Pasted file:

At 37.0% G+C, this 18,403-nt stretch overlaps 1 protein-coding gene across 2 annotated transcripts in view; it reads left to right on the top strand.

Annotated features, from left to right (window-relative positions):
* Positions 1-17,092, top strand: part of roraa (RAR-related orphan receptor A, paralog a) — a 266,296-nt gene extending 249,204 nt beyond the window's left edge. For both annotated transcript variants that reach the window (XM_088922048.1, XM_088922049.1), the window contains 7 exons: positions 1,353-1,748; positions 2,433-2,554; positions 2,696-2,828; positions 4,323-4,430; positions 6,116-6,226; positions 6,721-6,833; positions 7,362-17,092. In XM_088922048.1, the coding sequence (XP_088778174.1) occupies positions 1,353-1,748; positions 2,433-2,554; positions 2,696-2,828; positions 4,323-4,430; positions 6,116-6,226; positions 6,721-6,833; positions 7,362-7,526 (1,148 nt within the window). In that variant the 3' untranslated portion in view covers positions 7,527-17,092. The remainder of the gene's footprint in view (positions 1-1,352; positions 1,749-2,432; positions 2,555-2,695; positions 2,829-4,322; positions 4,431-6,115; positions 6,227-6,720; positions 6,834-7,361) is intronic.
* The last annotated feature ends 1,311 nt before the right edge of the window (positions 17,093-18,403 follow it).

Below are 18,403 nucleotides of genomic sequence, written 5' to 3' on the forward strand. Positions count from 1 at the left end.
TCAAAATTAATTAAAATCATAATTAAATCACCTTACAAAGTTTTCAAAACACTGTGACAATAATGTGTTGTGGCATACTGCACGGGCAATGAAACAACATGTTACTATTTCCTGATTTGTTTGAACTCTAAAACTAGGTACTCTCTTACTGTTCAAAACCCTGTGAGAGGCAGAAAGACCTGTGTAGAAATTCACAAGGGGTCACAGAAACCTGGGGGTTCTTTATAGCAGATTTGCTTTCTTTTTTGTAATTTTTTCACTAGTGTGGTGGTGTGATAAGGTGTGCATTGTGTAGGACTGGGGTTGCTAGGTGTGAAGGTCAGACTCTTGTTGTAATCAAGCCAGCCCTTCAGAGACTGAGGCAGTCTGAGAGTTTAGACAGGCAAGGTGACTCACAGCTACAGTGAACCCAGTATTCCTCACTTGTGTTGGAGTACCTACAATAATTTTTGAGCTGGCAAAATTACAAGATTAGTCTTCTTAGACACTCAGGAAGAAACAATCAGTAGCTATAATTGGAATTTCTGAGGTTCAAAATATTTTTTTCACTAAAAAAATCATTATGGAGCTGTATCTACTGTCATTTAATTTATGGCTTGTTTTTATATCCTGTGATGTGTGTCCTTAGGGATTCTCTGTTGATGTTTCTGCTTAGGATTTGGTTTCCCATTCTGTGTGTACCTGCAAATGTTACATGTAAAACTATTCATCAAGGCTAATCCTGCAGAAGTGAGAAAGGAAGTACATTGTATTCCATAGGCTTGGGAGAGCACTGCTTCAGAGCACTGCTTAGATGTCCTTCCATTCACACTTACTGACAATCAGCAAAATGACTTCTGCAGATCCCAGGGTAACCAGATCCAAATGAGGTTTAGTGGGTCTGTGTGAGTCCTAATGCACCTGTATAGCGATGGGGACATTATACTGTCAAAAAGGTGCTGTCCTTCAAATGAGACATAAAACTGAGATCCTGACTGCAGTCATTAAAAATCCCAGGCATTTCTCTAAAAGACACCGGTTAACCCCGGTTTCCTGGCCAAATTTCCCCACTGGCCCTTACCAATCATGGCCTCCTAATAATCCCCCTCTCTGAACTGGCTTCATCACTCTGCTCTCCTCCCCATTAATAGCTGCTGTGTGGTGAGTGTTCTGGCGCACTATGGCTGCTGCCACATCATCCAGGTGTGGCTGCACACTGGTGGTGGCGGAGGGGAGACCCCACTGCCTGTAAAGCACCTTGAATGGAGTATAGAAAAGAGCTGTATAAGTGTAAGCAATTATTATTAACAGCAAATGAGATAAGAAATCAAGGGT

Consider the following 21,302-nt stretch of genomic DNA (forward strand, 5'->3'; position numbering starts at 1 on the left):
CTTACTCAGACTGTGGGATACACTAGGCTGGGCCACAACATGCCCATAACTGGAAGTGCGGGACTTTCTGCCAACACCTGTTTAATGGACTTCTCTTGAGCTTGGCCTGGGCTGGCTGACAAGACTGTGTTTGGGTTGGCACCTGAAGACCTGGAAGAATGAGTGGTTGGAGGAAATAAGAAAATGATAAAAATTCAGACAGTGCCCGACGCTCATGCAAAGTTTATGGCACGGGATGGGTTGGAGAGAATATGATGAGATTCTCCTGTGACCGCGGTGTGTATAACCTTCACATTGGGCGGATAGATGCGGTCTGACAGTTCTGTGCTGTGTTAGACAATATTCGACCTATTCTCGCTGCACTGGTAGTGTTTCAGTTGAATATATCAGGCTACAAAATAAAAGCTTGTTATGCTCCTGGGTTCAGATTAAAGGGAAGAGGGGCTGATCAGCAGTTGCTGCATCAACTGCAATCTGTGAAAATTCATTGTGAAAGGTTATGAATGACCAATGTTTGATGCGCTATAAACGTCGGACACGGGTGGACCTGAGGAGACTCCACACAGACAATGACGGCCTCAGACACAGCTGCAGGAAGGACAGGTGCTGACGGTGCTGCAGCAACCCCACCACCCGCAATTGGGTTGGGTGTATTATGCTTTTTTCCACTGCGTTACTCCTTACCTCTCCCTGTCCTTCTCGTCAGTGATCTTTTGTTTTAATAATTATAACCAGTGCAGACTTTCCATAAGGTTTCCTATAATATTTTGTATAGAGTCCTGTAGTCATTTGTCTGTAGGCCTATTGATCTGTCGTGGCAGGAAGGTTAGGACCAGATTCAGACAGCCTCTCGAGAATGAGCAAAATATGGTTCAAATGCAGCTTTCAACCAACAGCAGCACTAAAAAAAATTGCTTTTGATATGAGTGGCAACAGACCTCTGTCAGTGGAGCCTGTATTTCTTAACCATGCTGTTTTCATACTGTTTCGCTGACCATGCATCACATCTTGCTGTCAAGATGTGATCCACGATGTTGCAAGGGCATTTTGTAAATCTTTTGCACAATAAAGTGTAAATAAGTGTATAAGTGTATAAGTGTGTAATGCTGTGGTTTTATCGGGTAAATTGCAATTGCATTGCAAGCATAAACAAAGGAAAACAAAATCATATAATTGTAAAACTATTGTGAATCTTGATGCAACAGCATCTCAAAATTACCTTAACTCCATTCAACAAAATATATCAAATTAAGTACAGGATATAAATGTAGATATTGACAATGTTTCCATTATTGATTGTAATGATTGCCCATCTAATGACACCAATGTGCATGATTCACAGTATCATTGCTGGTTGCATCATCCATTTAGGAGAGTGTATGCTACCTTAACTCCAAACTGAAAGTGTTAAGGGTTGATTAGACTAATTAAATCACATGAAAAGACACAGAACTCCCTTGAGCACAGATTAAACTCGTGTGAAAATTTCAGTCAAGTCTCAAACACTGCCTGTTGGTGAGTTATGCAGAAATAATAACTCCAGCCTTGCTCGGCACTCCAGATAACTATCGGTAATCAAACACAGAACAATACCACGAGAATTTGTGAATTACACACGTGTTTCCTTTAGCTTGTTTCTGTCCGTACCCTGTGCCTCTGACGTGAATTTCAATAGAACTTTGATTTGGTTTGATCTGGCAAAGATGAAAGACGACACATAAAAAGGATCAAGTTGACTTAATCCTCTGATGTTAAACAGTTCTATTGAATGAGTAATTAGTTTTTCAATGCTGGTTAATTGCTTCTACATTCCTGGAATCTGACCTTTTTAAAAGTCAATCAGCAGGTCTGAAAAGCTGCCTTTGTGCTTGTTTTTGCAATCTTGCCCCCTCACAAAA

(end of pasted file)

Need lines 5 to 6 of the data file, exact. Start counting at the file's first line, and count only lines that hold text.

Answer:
Below are 18,403 nucleotides of genomic sequence, written 5' to 3' on the forward strand. Positions count from 1 at the left end.
TCAAAATTAATTAAAATCATAATTAAATCACCTTACAAAGTTTTCAAAACACTGTGACAATAATGTGTTGTGGCATACTGCACGGGCAATGAAACAACATGTTACTATTTCCTGATTTGTTTGAACTCTAAAACTAGGTACTCTCTTACTGTTCAAAACCCTGTGAGAGGCAGAAAGACCTGTGTAGAAATTCACAAGGGGTCACAGAAACCTGGGGGTTCTTTATAGCAGATTTGCTTTCTTTTTTGTAATTTTTTCACTAGTGTGGTGGTGTGATAAGGTGTGCATTGTGTAGGACTGGGGTTGCTAGGTGTGAAGGTCAGACTCTTGTTGTAATCAAGCCAGCCCTTCAGAGACTGAGGCAGTCTGAGAGTTTAGACAGGCAAGGTGACTCACAGCTACAGTGAACCCAGTATTCCTCACTTGTGTTGGAGTACCTACAATAATTTTTGAGCTGGCAAAATTACAAGATTAGTCTTCTTAGACACTCAGGAAGAAACAATCAGTAGCTATAATTGGAATTTCTGAGGTTCAAAATATTTTTTTCACTAAAAAAATCATTATGGAGCTGTATCTACTGTCATTTAATTTATGGCTTGTTTTTATATCCTGTGATGTGTGTCCTTAGGGATTCTCTGTTGATGTTTCTGCTTAGGATTTGGTTTCCCATTCTGTGTGTACCTGCAAATGTTACATGTAAAACTATTCATCAAGGCTAATCCTGCAGAAGTGAGAAAGGAAGTACATTGTATTCCATAGGCTTGGGAGAGCACTGCTTCAGAGCACTGCTTAGATGTCCTTCCATTCACACTTACTGACAATCAGCAAAATGACTTCTGCAGATCCCAGGGTAACCAGATCCAAATGAGGTTTAGTGGGTCTGTGTGAGTCCTAATGCACCTGTATAGCGATGGGGACATTATACTGTCAAAAAGGTGCTGTCCTTCAAATGAGACATAAAACTGAGATCCTGACTGCAGTCATTAAAAATCCCAGGCATTTCTCTAAAAGACACCGGTTAACCCCGGTTTCCTGGCCAAATTTCCCCACTGGCCCTTACCAATCATGGCCTCCTAATAATCCCCCTCTCTGAACTGGCTTCATCACTCTGCTCTCCTCCCCATTAATAGCTGCTGTGTGGTGAGTGTTCTGGCGCACTATGGCTGCTGCCACATCATCCAGGTGTGGCTGCACACTGGTGGTGGCGGAGGGGAGACCCCACTGCCTGTAAAGCACCTTGAATGGAGTATAGAAAAGAGCTGTATAAGTGTAAGCAATTATTATTAACAGCAAATGAGATAAGAAATCAAGGGT